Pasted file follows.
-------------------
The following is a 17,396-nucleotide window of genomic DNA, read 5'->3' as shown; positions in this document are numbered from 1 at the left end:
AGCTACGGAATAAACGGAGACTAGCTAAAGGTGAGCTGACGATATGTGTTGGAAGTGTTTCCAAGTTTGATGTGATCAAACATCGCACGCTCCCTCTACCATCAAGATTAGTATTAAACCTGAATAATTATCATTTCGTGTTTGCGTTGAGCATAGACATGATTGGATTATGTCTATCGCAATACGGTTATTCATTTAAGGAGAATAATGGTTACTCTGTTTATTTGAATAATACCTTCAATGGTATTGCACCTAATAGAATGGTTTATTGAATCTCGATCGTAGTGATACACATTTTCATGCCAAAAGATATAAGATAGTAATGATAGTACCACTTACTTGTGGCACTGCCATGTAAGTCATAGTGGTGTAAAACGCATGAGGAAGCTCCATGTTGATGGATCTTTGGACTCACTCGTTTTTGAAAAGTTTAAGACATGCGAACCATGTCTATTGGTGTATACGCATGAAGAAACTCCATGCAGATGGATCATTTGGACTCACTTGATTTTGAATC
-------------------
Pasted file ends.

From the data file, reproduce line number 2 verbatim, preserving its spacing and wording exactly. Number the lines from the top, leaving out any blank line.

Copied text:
AGCTACGGAATAAACGGAGACTAGCTAAAGGTGAGCTGACGATATGTGTTGGAAGTGTTTCCAAGTTTGATGTGATCAAACATCGCACGCTCCCTCTACCATCAAGATTAGTATTAAACCTGAATAATTATCATTTCGTGTTTGCGTTGAGCATAGACATGATTGGATTATGTCTATCGCAATACGGTTATTCATTTAAGGAGAATAATGGTTACTCTGTTTATTTGAATAATACCTTCAATGGTATTGCACCTAATAGAATGGTTTATTGAATCTCGATCGTAGTGATACACATTTTCATGCCAAAAGATATAAGATAGTAATGATAGTACCACTTACTTGTGGCACTGCCATGTAAGTCATAGTGGTGTAAAACGCATGAGGAAGCTCCATGTTGATGGATCTTTGGACTCACTCGTTTTTGAAAAGTTTAAGACATGCGAACCATGTCTATTGGTGTATACGCATGAAGAAACTCCATGCAGATGGATCATTTGGACTCACTTGATTTTGAATC